Therefore, I will let the readers decide. Crossover or station wagon?

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New McDonald’s Hot Coffee Lawsuit: Still Trying To Relive the Liebeck Litigation

According to reports, a Michigan man has filed suit against McDonald’s, alleging that he was burned by hot coffee at drive-through. The allegations in the case go a little something like this:

On December 5, 2016, Carl Honeycutt, while a front seat passenger in a vehicle operated by his friend, made his way to a McDonald’s drive-through in Ypsilanti, Michigan. Honeycutt ordered a cup of coffee. The McDonald’s employee handed the cup of coffee to the driver of the car who, in turn, handed the cup to Honeycutt. When Honeycutt took hold of the cup, the cup’s lid popped off and coffee  spilled onto Honeycutt’s chest. As a result, Honeycutt allegedly sustained second-degree burns.

In an interview with M Live, Honeycutt’s attorney, Joshua Cecil, stated that he is was well aware of the infamous Stella Liebeck lawsuit. But does this case really have anything in common with its infamous predecessor? Cecil seems to hope so. Cecil argued that the Liebeck lawsuit prompted McDonald’s to take steps to maintain its coffee at a reasonable temperature, but independent franchisees may not always follow through. Keep in mind, however, that there is no information as to the actual temperature of Honeycutt’s coffee or whether its temperature was outside the bounds of McDonald’s corporate policies. (Also, there is thing we have heard about a time or two that coffee, by its nature, is meant to be served hot).

The lawsuit raises two theories of negligence: (1) failing to secure the lid to the cup and (2) the coffee was served at an “excessive and unreasonable temperature.” The latter clearly paves a way down the Liebeck path. However, Liebeck verdict aside, the former may be the better path to any recovery rather than fight through the 20+ years of rhetoric over whether a company can be held liable for serving a hot product at a hot temperature within industry standards.

Let It Be! Lawsuit Between Beatle Son and Parents of My Cousin Vinny Actress Comes to an End

According to a report from the New York Post, a lawsuit over a rotting tree in Greenwich Village has settled after two years of litigation. You might not think such a case is a big deal. It is true that tree litigation does not normally grace the pages of Abnormal Use. This case, however, is different. Really different. Why, you say? Well,  the litigants just so happen to be the son of a Beatle and the parents of My Cousin Vinny’s Mona Lisa Vito (aka Marissa Tomei).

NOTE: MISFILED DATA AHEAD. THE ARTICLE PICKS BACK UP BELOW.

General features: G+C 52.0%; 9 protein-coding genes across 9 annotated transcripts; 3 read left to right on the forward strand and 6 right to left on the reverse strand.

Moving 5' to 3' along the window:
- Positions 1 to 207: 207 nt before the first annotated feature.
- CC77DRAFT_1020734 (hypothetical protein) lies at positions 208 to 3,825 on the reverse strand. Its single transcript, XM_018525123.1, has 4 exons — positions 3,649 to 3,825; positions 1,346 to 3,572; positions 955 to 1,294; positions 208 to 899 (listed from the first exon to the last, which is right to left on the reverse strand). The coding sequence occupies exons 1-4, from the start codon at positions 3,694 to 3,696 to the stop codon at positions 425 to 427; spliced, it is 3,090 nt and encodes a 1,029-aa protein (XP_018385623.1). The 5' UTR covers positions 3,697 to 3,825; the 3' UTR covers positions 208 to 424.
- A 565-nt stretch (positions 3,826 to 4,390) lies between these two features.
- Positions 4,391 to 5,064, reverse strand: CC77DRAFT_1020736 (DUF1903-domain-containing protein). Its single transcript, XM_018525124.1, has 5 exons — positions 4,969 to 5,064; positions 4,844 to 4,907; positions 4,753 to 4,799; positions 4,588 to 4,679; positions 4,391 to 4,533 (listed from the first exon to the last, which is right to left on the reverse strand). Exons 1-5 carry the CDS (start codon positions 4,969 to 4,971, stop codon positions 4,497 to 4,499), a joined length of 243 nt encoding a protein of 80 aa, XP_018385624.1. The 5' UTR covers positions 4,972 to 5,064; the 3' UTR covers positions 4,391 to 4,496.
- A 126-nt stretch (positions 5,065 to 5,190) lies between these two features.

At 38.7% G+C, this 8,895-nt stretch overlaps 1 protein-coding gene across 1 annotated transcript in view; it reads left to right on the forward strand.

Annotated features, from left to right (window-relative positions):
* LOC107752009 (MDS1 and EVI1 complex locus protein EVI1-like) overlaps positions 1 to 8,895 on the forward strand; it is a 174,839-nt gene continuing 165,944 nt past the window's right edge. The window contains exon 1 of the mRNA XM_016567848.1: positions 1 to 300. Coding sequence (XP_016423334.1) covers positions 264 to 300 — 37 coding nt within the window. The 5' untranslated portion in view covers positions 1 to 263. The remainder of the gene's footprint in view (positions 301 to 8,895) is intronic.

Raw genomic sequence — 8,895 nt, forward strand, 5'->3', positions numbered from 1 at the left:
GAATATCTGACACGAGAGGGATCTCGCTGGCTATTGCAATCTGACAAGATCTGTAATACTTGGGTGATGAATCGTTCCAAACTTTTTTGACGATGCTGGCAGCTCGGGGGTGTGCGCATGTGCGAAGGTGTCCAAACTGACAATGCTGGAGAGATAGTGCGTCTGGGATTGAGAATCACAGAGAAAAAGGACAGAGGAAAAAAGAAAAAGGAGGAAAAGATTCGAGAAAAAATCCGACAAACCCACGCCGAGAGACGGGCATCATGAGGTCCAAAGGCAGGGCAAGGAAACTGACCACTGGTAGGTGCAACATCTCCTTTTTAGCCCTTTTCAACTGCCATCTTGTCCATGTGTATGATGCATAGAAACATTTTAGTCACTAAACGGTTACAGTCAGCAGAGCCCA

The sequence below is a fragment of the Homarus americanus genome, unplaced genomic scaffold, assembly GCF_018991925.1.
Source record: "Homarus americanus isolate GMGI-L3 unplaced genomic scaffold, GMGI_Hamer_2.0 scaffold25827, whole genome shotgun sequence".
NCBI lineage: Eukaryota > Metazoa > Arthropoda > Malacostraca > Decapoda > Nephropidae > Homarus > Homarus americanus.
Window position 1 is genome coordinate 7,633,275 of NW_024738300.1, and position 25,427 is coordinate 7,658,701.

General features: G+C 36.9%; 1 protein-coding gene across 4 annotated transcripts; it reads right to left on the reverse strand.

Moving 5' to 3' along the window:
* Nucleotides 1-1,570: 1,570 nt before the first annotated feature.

Back in 2015, Gary and Addie Tomei filed suit against Sean Lennon, the son of John Lennon and Yoko Ono, claiming that a rotting ailanthus tree on Lennon’s property had encroached upon their property, causing damage to their 4000 square foot townhouse (purchased for $9.5 million back in 2008). Specifically, they alleged that the roots of the 60-foot-tall tree cracked their front stoop, broke the iron railings, and encroached upon their basement. The Tomeis sought the removal of the tree plus a hefty $10 million in damages. In a total boss move, Lennon demanded that the Tomeis alter the entrance of their multi-million dollar townhouse to accommodate his encroaching tree.

Now, the lawsuit which pitted litigants associated with two of our favorite things against each other has come to an end. The exact details of the settlement are confidential. However, it is known that the tree at the center of the dispute was cut down last month. To us, it sure sounds like the son of a Beattle lost out to the parent’s of the out-of-work hairdresser.

Wal-Mart’s Venture Into Craft Beer Under Fire

According to a report from the Chicago Tribune, a new class action lawsuit has been filed in Ohio against Wal-Mart, accusing the retail giant of shady beer sales. Specifically, the suit takes issue with Wal-Mart’s sale of its own line of “craft” beer in collaboration with Trouble Brewing. The problem, according to the complaint, is that Trouble Brewing does not really exist. In reality, the Wal-Mart brew is brewed on a contract basis by Genessee Brewing, which is owned by North American Breweries and produces more beer than would warrant the “craft” moniker. Plaintiffs allege that Wal-Mart has created a “wholesale fiction,” placing its beer on the shelves around other legitimate craft beers, to deceive consumers into purchasing craft beer at a higher, inflated price.